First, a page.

Divine Mother then reminds us of this truth in another way:

May the whole of your life
Heal with calmness all strife,
And teach kindness, free from all guile.

Calmness, here, is a positive quality of the throat chakra, and the freedom from guile specifically addresses the kind of personal ambition and egoic, selfish motives that also get us stuck at the medulla. “Have no ambition,” She’s telling us, “other than giving peace and love and kindness to others. For in doing so, you’ll find that every other desire you might have is fulfilled.” That’s what produces the purity of heart, and thus the verse ends with a few words about pure love, bringing the energy up to the spiritual eye:

Men’s hearts enthrall by pure love for all,
For it’s love makes living worthwhile.

Following the second verse is a short instrumental and somewhat reflective interlude, giving us some time to ponder the truth that love is the only real meaning. We can get so wrapped up in “the meaning of life”—and cynical when we don’t discover answers that are pleasing to the ego–when the answer, as given here, is simply, “Love!”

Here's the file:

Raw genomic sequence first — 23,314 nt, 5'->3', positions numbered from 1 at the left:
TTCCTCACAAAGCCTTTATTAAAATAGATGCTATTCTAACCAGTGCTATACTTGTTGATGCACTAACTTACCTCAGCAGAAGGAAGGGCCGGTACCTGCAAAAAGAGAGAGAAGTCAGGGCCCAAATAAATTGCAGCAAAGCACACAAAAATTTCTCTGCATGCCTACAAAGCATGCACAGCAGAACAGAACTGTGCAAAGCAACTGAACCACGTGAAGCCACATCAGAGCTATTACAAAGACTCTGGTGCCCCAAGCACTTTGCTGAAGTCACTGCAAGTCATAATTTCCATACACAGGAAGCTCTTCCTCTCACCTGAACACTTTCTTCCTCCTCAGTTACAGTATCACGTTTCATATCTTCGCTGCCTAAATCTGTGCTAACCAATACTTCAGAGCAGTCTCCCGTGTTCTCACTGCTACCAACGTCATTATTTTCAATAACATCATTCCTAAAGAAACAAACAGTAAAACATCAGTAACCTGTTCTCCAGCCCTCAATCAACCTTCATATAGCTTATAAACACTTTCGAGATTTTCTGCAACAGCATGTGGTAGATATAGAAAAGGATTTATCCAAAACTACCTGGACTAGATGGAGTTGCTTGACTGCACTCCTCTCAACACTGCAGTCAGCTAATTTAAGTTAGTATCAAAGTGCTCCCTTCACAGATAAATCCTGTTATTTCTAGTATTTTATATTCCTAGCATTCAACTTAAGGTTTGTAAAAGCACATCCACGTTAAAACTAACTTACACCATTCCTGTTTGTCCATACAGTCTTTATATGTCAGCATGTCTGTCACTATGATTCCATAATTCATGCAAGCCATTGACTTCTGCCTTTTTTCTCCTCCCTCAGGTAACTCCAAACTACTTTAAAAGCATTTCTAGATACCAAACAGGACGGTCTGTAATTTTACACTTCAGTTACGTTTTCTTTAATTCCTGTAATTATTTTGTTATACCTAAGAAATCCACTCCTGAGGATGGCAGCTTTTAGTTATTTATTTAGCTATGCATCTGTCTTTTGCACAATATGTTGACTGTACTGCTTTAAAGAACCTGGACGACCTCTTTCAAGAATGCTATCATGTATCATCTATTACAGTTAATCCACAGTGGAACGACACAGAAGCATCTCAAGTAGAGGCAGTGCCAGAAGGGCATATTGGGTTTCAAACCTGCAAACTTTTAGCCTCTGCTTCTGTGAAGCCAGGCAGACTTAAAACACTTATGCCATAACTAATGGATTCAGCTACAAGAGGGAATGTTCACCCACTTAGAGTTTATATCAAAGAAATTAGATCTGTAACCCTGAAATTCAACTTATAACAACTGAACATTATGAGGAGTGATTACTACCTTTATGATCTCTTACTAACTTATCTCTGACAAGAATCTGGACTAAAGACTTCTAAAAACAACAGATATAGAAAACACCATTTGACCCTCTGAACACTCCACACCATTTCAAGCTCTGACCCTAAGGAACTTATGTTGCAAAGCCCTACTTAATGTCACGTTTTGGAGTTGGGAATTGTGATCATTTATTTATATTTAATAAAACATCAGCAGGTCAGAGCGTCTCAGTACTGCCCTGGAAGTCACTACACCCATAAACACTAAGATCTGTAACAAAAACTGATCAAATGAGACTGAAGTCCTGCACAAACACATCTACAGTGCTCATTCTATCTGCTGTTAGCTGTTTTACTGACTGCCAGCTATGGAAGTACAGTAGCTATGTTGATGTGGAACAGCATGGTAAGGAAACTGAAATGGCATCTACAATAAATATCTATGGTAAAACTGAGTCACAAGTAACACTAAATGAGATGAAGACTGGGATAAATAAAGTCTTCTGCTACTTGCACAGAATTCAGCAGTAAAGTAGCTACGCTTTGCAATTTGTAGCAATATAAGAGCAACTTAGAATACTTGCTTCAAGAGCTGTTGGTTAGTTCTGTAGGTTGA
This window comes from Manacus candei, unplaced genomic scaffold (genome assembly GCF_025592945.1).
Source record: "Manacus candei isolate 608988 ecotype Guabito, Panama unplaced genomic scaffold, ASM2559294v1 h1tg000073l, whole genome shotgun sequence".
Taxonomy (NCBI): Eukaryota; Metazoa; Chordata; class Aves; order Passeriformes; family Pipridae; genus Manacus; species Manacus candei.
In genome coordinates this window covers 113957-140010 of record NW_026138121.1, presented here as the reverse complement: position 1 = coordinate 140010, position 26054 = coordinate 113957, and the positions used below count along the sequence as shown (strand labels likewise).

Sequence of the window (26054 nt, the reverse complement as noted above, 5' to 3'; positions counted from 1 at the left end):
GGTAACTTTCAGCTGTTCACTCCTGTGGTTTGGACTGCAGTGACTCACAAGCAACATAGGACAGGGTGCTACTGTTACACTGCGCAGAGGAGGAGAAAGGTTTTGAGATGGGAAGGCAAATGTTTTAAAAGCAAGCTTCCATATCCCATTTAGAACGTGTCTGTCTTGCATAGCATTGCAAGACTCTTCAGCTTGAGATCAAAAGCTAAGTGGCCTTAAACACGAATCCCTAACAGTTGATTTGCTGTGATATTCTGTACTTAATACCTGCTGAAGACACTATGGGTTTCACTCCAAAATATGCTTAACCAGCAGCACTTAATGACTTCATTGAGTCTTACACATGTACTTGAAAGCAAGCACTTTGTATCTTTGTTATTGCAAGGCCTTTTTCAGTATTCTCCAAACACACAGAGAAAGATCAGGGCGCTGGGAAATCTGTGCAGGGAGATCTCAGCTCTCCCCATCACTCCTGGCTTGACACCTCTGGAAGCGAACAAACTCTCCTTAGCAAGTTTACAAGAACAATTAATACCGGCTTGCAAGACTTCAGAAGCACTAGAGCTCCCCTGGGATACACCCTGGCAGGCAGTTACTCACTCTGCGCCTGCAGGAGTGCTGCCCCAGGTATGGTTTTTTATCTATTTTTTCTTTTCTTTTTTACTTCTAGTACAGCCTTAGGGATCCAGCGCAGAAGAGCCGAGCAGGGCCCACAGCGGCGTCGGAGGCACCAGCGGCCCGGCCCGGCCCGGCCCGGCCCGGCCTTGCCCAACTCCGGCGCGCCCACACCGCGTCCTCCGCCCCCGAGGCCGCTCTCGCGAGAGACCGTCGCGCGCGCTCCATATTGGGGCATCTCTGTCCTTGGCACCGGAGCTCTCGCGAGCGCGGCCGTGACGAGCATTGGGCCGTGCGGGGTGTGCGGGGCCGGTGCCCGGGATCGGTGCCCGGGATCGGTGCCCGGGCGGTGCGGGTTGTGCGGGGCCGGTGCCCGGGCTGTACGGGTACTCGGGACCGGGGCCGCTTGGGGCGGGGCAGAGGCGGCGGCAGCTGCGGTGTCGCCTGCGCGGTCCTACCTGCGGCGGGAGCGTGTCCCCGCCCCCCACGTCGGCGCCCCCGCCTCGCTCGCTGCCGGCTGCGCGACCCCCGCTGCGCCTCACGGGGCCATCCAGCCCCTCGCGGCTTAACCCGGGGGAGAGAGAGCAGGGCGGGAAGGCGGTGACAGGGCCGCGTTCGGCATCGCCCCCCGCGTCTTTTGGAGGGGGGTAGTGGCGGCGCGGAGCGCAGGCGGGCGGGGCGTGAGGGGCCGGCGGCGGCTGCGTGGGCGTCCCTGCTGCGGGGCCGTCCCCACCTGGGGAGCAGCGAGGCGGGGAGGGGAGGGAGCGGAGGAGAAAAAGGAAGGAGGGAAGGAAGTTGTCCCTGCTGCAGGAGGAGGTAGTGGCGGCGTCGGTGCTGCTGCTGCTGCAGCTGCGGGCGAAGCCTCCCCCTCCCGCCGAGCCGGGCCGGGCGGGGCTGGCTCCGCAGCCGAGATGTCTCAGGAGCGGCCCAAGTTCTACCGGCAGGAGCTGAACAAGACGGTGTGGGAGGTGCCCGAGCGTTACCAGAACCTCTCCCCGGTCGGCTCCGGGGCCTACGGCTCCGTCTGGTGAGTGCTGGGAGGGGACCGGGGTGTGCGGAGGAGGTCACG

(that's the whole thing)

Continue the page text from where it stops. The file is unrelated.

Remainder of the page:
We then hear the second verse again—not both verses, but only the second—which serves to reinforce this idea of real love even more deeply. It’s something like Divine Mother encouraging us, now that we understand the truth of love, to go live it for real. “But rest first in that love,” she says, “and let yourself be wholly absorbed by it. Then stay in that love as much as you can when you go about your duties tomorrow. And then, when the day’s done, don’t forget to rest in my arms again, to let everything go, so that day by day, through your service to others, through your expansive love, through your loving devotion, and through your meditation on me, you and I become one.”